Give and Take (Addition)

Similar to compensation but uses more sophisticated thinking.  Adjust one of the numbers to make it easier to work with by “taking” that value from the other number.  Solve the question using the new numbers.

Constant Difference (Subtraction)

The difference (distance) between two numbers does not change when you add or subtract the same value from both numbers. “Shift” the numbers to numbers that are easier to work with. Solve the question using the new numbers.

Decomposition

Decompose (break apart) one or both of the numbers into more manageable values in order to make it easier to solve.

Adding up to find the Difference: (Subtraction)

This strategy focuses on the inverse nature of subtraction. Students are finding the distance between the subtrahend and minuend. The example below starts at the subtrahend and “adds up” to the minuend. However, you could also start at the minuend and “subtract down” to the subtrahend.

Traditional Algorithm

The traditional algorithm (often called the standard algorithm) is a standardized process for solving addition and subtraction questions. It focuses on solving a question digit by digit. Caution: The Traditional Algorithm most often described by Canadians is the traditional algorithm for Canada. Other countries have their own traditional algorithms. Keep this in mind if using this phrasing with students. (Source)

Video Examples

Some videos you might find helpful have been included below.

Pocket Subtraction – when the Minuend ends in Zero

This strategy is useful in subtraction questions where the “starting” number ends in a zero.

The correct name for this strategy is “Compensation”. You change one of the numbers (in this case the minuend), in order to make solving the question easier.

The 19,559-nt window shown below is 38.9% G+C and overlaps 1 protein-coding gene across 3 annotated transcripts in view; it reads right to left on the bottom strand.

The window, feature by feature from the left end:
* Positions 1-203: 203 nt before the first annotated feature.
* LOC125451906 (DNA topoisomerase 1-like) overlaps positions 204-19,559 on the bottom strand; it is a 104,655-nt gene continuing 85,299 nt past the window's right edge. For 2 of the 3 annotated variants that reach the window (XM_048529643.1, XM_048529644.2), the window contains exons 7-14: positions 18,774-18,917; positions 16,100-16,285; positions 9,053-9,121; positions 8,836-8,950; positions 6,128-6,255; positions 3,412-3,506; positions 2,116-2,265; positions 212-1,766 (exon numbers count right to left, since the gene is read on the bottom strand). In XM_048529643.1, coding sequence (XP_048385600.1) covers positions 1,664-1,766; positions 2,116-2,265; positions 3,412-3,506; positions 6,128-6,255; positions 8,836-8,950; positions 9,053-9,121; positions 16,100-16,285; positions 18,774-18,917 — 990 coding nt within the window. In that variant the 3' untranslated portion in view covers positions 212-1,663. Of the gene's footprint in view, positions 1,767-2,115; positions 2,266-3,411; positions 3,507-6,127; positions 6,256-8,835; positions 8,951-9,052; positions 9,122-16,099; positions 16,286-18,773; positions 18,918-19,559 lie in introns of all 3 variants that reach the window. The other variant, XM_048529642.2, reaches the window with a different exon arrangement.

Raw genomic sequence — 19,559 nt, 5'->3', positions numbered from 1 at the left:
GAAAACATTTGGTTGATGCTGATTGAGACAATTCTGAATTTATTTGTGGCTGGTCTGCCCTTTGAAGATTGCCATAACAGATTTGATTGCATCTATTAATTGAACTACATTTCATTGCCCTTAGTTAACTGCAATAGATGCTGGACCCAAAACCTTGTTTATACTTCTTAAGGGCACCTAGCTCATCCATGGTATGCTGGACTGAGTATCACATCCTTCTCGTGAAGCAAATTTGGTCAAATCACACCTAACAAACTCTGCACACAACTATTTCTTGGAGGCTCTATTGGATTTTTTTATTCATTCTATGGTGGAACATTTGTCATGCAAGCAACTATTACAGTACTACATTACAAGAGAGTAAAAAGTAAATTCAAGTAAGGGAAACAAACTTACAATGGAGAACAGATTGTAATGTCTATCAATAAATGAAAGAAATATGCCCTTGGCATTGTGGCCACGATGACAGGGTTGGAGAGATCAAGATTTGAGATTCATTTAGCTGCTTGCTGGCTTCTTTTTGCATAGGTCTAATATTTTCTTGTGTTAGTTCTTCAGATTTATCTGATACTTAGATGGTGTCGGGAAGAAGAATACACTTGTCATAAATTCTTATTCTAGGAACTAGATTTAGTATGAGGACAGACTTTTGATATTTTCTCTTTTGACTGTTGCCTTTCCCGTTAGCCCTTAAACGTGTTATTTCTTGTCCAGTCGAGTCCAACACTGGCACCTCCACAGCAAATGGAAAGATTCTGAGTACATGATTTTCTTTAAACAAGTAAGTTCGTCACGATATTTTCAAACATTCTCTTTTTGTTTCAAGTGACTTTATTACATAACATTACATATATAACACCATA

Pocket Subtraction – when the Subtrahend ends in 9

This strategy is useful in subtraction questions where the number that is being subtracted ends in 9.

The correct name for this strategy is “Compensation”. You change one of the numbers (in this case the subtrahend), in order to make solving the question easier.

 

Adding 2 Digit Numbers – without regrouping

This video is Part 1 of the 2 part series “Addition of 2 Digit Numbers – Partitioning by Place Value”. Part 1 focuses on building and solving 2 Digit Addition questions that do not require regrouping. You will then compare this method to the traditional algorithm.

You will need access to one of the following:

The correct name for this strategy is decomposing because you are partitioning by place value.

 

 

 

Adding 2 Digit Numbers – with regrouping

This video is Part 2 of the 2 part series “Addition of 2 Digit Numbers – Partitioning by Place Value”. Part 2 focuses on building and solving 2 Digit Addition questions that require regrouping. You will then compare this method to the traditional algorithm.

You will need access to one of the following:

The correct name for this strategy is decomposing because you are partitioning by place value.